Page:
P.E.I. hairdressers ask for regulation of other beauty businesses including nail, eyelash serviceses

·3 min read
Only select beauty services including hair stylists are currently required to be licensed on P.E.I. The Prince Edward Island Hairdressers Association is asking for regulations to be extended to all beauty services.  (Sinisa Jolic/CBC - image credit)
Only select beauty services including hair stylists are currently required to be licensed on P.E.I. The Prince Edward Island Hairdressers Association is asking for regulations to be extended to all beauty services. (Sinisa Jolic/CBC - image credit)

Hair stylists in P.E.I. are asking the provincial government to make licensing a requirement for all beauty providers.

Currently only hairdressers on the Island must be licensed.

Under the Hairdresser's Act, hair stylists are also required to follow regulations including rules for health and safety. Now, the Prince Edward Island Hairdressers' Association (PEIHDA) has started an online petition asking for that to change.

"What licensing is about is making sure that everybody has a minimum standard of training," said Shelley Bell, president of the group.

They would like to see licences required for barbers, nail technicians, eyelash technicians and estheticians. These groups provide services that often require close contact to eyes and other sensitive areas, strong chemicals and hot wax that can be dangerous if used improperly.

Hannah Bryenton/CBC News
Hannah Bryenton/CBC News

The association says it has been in talks with government officials for several years asking for regulation of all beauty services, but decided it's time to be more aggressive in its approach.

"There's always a concern with an industry that touches people and is using chemicals," she said. "Then we just came out of COVID, so there are other concerns with sterilization and sanitation."

Bell said without licensing, anyone can open a beauty salon and there's no way to regulate it.

Industry is 'exploding'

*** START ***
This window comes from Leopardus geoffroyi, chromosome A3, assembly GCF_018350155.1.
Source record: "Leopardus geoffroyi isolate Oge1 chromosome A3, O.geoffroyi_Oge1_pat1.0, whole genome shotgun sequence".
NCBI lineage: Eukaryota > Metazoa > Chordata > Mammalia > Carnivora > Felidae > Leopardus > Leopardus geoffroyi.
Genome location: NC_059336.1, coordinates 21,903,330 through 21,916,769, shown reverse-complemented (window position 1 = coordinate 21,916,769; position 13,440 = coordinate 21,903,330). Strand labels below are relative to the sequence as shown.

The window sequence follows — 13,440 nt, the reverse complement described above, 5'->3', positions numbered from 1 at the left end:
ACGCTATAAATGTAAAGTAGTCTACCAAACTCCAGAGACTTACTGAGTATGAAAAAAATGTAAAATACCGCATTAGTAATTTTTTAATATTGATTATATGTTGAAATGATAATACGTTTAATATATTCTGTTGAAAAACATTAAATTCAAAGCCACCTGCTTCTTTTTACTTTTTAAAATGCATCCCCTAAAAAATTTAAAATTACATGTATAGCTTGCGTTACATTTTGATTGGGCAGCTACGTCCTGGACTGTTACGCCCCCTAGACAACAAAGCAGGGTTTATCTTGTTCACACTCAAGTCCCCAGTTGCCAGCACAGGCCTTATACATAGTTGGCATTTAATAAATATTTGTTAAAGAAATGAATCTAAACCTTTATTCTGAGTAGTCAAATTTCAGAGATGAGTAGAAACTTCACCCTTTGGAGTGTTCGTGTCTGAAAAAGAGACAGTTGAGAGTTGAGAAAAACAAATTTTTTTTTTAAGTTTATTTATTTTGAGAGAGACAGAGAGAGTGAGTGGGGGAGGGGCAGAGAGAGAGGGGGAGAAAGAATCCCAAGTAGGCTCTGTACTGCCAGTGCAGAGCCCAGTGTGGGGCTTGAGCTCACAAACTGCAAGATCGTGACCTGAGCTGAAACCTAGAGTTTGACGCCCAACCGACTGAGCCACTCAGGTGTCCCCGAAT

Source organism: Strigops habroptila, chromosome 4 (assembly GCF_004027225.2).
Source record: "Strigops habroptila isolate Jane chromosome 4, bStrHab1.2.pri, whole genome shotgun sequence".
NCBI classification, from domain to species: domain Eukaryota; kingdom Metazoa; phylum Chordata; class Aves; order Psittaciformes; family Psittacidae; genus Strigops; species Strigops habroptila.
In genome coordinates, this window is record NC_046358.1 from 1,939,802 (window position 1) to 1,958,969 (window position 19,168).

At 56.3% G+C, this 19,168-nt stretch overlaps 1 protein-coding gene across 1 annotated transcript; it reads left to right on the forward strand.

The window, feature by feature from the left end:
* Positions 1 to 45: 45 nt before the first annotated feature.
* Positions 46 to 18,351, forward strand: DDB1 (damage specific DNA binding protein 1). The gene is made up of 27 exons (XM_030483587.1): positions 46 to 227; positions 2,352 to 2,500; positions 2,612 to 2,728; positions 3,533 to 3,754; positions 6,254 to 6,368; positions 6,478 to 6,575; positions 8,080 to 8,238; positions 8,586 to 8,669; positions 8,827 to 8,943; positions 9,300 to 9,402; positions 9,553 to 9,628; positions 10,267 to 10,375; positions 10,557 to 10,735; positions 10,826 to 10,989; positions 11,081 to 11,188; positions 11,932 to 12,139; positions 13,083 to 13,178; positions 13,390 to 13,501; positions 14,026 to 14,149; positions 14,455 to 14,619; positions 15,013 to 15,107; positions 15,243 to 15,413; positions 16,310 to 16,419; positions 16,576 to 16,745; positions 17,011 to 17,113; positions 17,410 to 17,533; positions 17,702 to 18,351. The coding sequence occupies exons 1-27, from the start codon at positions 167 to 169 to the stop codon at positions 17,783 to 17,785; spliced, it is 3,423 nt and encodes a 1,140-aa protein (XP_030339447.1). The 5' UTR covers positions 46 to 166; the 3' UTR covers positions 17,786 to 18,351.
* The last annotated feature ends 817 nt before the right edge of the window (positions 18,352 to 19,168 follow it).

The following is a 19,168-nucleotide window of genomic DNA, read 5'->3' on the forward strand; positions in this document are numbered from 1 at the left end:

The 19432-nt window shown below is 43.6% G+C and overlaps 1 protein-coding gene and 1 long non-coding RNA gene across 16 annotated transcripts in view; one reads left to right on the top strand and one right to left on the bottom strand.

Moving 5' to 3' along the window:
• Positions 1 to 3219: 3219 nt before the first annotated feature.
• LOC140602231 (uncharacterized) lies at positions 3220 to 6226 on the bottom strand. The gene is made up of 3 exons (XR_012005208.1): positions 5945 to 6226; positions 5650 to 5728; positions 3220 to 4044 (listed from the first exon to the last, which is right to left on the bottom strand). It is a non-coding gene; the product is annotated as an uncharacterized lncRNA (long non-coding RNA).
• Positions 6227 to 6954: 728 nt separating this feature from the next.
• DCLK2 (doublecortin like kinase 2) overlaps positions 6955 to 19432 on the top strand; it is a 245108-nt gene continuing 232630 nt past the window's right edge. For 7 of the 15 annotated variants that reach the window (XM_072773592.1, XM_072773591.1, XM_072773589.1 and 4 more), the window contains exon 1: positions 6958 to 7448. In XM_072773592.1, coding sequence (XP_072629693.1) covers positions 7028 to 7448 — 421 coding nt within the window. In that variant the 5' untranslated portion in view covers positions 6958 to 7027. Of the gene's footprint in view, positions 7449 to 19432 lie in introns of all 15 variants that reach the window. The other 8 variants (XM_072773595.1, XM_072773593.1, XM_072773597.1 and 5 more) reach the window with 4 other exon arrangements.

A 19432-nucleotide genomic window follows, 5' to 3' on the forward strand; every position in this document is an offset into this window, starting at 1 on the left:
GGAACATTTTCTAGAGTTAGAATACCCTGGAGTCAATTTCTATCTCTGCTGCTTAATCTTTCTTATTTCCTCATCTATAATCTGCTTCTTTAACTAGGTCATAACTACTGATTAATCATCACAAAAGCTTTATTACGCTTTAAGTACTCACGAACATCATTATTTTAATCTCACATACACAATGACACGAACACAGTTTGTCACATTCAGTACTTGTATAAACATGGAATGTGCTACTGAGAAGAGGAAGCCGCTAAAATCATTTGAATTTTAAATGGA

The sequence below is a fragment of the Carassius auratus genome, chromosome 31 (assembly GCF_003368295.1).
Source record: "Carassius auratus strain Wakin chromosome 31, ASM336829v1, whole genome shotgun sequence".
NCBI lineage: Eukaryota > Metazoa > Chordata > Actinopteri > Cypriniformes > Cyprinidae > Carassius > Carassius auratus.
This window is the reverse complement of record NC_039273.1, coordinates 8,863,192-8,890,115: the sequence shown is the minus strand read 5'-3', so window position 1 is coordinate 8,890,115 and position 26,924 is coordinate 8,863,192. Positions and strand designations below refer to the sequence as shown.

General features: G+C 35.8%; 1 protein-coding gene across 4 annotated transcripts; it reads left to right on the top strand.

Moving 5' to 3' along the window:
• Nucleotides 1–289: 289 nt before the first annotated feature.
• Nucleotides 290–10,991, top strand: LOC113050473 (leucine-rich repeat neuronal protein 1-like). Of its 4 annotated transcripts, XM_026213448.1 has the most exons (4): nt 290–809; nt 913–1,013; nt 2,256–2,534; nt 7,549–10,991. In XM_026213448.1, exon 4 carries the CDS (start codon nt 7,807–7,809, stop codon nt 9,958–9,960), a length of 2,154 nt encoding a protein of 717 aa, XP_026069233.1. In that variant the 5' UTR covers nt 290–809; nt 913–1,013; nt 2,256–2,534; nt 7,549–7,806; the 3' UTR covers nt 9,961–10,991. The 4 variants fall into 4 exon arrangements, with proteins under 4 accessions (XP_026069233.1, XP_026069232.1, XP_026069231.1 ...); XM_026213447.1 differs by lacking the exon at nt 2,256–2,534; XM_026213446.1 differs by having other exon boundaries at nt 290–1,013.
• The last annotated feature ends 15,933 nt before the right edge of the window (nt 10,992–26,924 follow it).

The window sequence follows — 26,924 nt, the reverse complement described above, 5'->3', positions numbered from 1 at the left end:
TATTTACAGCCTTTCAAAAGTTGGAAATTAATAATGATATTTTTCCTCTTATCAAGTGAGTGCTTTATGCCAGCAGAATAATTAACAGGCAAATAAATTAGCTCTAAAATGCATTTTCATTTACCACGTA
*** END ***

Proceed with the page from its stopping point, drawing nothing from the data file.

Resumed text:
Bell said when the PEIHDA approached the government about licensing in past, there may not have been such a pressing need because there were not many beauty providers on the Island.

Now, she said, times have changed and the industry is "exploding."

"It's a growing industry," Bell said. "That's why we've gone back to the government to say we really need to look at this again."

So the organization's executive director, Sherri Runighan, created a petition to improve public awareness. She says they've received positive feedback, including from estheticians, and hope to have the issue resolved before the end of the year.

Hannah Bryenton/CBC News
Hannah Bryenton/CBC News

"We're not looking to take away anyone's livelihood," said Runighan. "We're looking for the support of the public. We're looking for the support of all the other beauty providers."

Sherri Runighan says most people mistakenly think beauty providers are regulated. She receives phone calls and messages daily with complaints from people who have had bad experiences at beauty salons.

"I do receive complaints and I do forward them off to the Department of Health and Wellness, because right now our hands are tied," she said. "A lot of the public didn't even realize that all these other beauty providers are not licensed."

Erin Ward, an esthetician and hairstylist at Freedom Hair Inc. in Charlottetown, agrees all beauty providers should be licensed for the sake of customers and estheticians as well.

"I know it's an important industry for everybody," she said. "I think it's important for us to be able to be protected."

She said it's important to do research before booking a beauty appointment.

"Look at reviews, ask people around, just so you know where you're going," Ward said. "I always say, make sure you do your research before you go to that place because word of mouth is pretty big for this industry."

Current regulations

In a statement to CBC, the Department of Health and Wellness said it does not currently "have regulations for personal services." But environmental health officers routinely inspect "facilities where the highest-risk services are offered, those which puncture the skin."

The department said their inspections are in accordance with their "Guidelines for Personal Services Facilities," which are under the authority of the Public Health Act."

Hannah Bryenton/CBC News
Hannah Bryenton/CBC News

The guidelines outline standards to help beauty providers prevent problems like skin infections caused by services.

There is nothing in the guidelines specifying what happens if health hazards exist.

A spokesperson with the department if inspectors find violations, they would provide education and direction to solve the problem.

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